Saturday, February 11, 2012


Nearly thirty people died and nearly two hundred were injured when what were apparently car bombs went off in Aleppo yesterday. It appears that at first the Free Syria Army (FSA) claimed responsibility, but an hour or so later accused the Syria government. The Syria government accused armed terrorist gangs, meaning probably the FSA.

So, as with all news reports coming out of Syria, who can we believe?

The BBC has added some more details in a report by Jim Muir.
The rebel Free Syrian Army said it was operating in the area at the time, but was not responsible for the blasts.

Col Malik al-Kurdi, the FSA's deputy leader, told BBC Arabic that it had been monitoring the activity of security forces personnel and members of the pro-government Shabiha militia inside a Military Intelligence compound and a riot police base in Aleppo on Friday morning.

"When they were gathering in a square to go to the mosques and repress demonstrations, two groups from the FSA targeted the two buildings with small arms and rocket-propelled grenade fire," he said.

"After violent clashes, there was an explosion inside the Military Intelligence building. At first we didn't know what it was, but we think it was the regime trying to stop the operation of the FSA," he added.

[source : Syria unrest: Aleppo bomb attacks 'kill 28', BBC, 10/2/2012]

So here al-Kurdi is at least admitting that the FSA did start an attack on the Syria Military with small arms and RPGs, then there were violent clashes, but he then alleges that the Syria Military then blew up its own buildings from inside.

Is this credible?

How many FSA were involved?

And is there any evidence, such as eye witness reports, of these "violent clashes" that al-Kurdi alleges took place?

Curiously, in his spoken interview, Muir does not mention that the FSA started an attack with RPGs but does say that activists said there were "suspicious movements by the security people shortly before the blasts leading them to believe something was going to happen". Muir is then asked how is it possible that cars could drive up to those locations, to which Muir replies "that is a question". But one of the locations affected yesterday was a public garden in which children were playing, and subsequently died.

So it is possible that the FSA started the attack with RPGs, then violent clashes took place, then Syria 'security people' placed car bombs (but drawing so much attention to themselves amidst the mayhem that the activists noticed it), then the car bombs went off, but the 'security people' then also blew up their own buildings.


I cannot find evidence that "violent clashes" occured between FSA and the Syrian military just before the bombs went off. I think that if such clashes had occured and if the Syrian military had indeed blown up their own buildings then eye witness accounts of those attacks would have been reported by Syria state TV to make the accusations against the FSA much stronger because the FSA would have been shown as violent.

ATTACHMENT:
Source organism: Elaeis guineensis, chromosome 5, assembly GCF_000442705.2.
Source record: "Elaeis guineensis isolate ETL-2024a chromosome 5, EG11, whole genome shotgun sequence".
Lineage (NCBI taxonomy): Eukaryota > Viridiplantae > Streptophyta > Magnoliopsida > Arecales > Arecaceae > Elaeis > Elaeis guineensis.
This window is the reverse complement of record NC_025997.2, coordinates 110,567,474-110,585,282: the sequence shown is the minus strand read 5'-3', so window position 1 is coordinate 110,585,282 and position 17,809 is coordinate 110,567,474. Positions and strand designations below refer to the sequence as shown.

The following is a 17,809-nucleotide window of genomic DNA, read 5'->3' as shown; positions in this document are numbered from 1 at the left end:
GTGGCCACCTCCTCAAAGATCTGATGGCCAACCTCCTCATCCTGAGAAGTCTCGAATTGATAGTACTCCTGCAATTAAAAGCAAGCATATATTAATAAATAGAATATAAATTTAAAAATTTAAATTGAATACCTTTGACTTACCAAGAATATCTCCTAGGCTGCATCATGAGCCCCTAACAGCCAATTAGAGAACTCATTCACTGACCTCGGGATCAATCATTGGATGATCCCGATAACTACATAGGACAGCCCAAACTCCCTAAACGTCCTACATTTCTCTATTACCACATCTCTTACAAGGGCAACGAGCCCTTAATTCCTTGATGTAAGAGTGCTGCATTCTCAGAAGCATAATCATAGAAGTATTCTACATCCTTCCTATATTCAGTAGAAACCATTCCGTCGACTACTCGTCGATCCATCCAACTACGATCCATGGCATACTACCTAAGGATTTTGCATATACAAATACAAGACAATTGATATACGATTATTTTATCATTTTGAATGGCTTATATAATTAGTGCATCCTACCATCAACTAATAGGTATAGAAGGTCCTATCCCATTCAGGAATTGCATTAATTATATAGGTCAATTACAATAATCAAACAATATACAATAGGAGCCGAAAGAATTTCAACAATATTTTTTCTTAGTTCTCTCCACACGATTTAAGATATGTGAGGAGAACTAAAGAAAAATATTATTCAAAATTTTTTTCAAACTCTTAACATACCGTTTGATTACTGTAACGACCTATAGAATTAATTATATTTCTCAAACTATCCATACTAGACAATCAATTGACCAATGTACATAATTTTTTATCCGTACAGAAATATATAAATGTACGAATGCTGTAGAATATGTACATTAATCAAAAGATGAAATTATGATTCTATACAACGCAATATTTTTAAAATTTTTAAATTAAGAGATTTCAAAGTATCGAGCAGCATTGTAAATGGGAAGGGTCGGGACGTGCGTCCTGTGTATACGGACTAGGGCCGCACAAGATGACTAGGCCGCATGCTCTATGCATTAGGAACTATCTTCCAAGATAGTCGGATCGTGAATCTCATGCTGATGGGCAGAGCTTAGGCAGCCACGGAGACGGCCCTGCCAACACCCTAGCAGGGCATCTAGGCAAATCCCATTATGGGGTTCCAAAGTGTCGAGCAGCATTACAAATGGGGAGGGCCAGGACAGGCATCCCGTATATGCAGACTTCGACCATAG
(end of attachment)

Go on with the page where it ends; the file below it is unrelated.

But what else do we know?

Through the last decade, whenever a car bomb went off, say in Iraq, a so-called terrorism expert would come on the news and tell us that car bombs are the trademark of al Qaeda.

So is there evidence that al Qaeda is in Syria? It is perhaps not insignificant that Aleppo is close to the border with Turkey. The al Qaeda dude, Belhaj, who ran the Libyan rebel army (with assistance from British Special Forces and NATO) was airlifted to Turkey with some of his gang to assist if not command the Free Syria Army, and many reports have confirmed his presence on the Syria/Turkey border.

And the presence of armed terrorist gangs was reported in the most recent report from the Arab League, which has been suppressed and barely reported in the British media. These armed terrorist gangs were reported to have blown up a bus killing women and children. The same report also accused the media of exaggerating if not making up reports of attacks by the Syrian military on civilians.

I am not saying the Syrian military are angels. But faced with armed gangs the British military would implement similar policies and tactics. Take Northern Ireland for example, a situation not too dissimilar to Syria; torture, murder, a biased judicial system. It all sounds depressingly too familiar.

Taking all of the above into account I would say that the FSA has no credibility on this one, and that the terrorism in Aleppo is probably the responsibility of the Syrian rebels.

Curiously our own media is not investigating the possibility of Aleppo being state sponsored terrorism too deeply, merely reporting the accusation of the FSA. Perhaps because such an investigation would inevitably lead all the way back to Langley and Vauxhall and expose the mother of all modern state sponsored terrorism, 9/11.

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